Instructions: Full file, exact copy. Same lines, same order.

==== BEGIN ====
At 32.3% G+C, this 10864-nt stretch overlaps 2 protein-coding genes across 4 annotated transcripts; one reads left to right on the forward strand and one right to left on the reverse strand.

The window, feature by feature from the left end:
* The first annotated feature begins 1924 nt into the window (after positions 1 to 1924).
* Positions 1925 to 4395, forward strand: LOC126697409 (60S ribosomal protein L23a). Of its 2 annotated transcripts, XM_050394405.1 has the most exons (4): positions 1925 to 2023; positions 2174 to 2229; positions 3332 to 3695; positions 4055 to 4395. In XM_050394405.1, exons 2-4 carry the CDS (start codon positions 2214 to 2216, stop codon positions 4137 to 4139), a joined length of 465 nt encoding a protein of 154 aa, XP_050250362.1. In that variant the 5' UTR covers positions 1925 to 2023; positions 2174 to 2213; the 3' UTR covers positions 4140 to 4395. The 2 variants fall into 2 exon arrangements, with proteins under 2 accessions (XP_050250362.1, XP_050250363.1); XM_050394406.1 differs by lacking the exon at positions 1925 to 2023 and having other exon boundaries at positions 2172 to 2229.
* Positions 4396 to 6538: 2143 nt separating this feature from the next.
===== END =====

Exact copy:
At 32.3% G+C, this 10864-nt stretch overlaps 2 protein-coding genes across 4 annotated transcripts; one reads left to right on the forward strand and one right to left on the reverse strand.

The window, feature by feature from the left end:
* The first annotated feature begins 1924 nt into the window (after positions 1 to 1924).
* Positions 1925 to 4395, forward strand: LOC126697409 (60S ribosomal protein L23a). Of its 2 annotated transcripts, XM_050394405.1 has the most exons (4): positions 1925 to 2023; positions 2174 to 2229; positions 3332 to 3695; positions 4055 to 4395. In XM_050394405.1, exons 2-4 carry the CDS (start codon positions 2214 to 2216, stop codon positions 4137 to 4139), a joined length of 465 nt encoding a protein of 154 aa, XP_050250362.1. In that variant the 5' UTR covers positions 1925 to 2023; positions 2174 to 2213; the 3' UTR covers positions 4140 to 4395. The 2 variants fall into 2 exon arrangements, with proteins under 2 accessions (XP_050250362.1, XP_050250363.1); XM_050394406.1 differs by lacking the exon at positions 1925 to 2023 and having other exon boundaries at positions 2172 to 2229.
* Positions 4396 to 6538: 2143 nt separating this feature from the next.